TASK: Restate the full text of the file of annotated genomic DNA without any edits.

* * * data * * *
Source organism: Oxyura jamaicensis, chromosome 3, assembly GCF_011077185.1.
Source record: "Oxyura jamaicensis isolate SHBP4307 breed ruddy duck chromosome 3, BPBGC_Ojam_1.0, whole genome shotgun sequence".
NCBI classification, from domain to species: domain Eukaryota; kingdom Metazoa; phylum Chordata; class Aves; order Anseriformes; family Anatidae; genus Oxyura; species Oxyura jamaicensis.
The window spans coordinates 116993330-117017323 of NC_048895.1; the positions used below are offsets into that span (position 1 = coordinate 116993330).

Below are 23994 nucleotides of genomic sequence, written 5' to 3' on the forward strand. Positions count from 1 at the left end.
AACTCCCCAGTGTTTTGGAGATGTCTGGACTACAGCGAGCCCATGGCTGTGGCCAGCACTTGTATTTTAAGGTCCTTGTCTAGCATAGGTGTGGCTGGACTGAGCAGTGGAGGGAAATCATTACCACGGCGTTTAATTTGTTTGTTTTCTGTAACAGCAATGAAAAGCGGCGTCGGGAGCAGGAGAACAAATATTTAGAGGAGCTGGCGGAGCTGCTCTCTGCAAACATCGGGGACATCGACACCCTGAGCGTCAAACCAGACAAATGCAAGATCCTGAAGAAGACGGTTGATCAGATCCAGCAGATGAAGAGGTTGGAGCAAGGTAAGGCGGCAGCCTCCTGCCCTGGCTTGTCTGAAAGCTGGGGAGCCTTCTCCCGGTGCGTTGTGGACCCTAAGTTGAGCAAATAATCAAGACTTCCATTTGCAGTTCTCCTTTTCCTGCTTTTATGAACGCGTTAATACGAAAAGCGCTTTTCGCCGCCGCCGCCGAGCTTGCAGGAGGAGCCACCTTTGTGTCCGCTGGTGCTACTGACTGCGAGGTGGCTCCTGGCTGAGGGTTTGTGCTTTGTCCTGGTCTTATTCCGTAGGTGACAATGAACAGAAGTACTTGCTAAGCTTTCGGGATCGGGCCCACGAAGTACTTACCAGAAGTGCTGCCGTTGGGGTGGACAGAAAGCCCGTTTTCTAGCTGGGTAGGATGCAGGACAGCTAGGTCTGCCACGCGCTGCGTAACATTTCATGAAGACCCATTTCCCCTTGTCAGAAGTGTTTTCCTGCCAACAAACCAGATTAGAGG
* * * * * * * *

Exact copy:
Source organism: Oxyura jamaicensis, chromosome 3, assembly GCF_011077185.1.
Source record: "Oxyura jamaicensis isolate SHBP4307 breed ruddy duck chromosome 3, BPBGC_Ojam_1.0, whole genome shotgun sequence".
NCBI classification, from domain to species: domain Eukaryota; kingdom Metazoa; phylum Chordata; class Aves; order Anseriformes; family Anatidae; genus Oxyura; species Oxyura jamaicensis.
The window spans coordinates 116993330-117017323 of NC_048895.1; the positions used below are offsets into that span (position 1 = coordinate 116993330).

Below are 23994 nucleotides of genomic sequence, written 5' to 3' on the forward strand. Positions count from 1 at the left end.
AACTCCCCAGTGTTTTGGAGATGTCTGGACTACAGCGAGCCCATGGCTGTGGCCAGCACTTGTATTTTAAGGTCCTTGTCTAGCATAGGTGTGGCTGGACTGAGCAGTGGAGGGAAATCATTACCACGGCGTTTAATTTGTTTGTTTTCTGTAACAGCAATGAAAAGCGGCGTCGGGAGCAGGAGAACAAATATTTAGAGGAGCTGGCGGAGCTGCTCTCTGCAAACATCGGGGACATCGACACCCTGAGCGTCAAACCAGACAAATGCAAGATCCTGAAGAAGACGGTTGATCAGATCCAGCAGATGAAGAGGTTGGAGCAAGGTAAGGCGGCAGCCTCCTGCCCTGGCTTGTCTGAAAGCTGGGGAGCCTTCTCCCGGTGCGTTGTGGACCCTAAGTTGAGCAAATAATCAAGACTTCCATTTGCAGTTCTCCTTTTCCTGCTTTTATGAACGCGTTAATACGAAAAGCGCTTTTCGCCGCCGCCGCCGAGCTTGCAGGAGGAGCCACCTTTGTGTCCGCTGGTGCTACTGACTGCGAGGTGGCTCCTGGCTGAGGGTTTGTGCTTTGTCCTGGTCTTATTCCGTAGGTGACAATGAACAGAAGTACTTGCTAAGCTTTCGGGATCGGGCCCACGAAGTACTTACCAGAAGTGCTGCCGTTGGGGTGGACAGAAAGCCCGTTTTCTAGCTGGGTAGGATGCAGGACAGCTAGGTCTGCCACGCGCTGCGTAACATTTCATGAAGACCCATTTCCCCTTGTCAGAAGTGTTTTCCTGCCAACAAACCAGATTAGAGG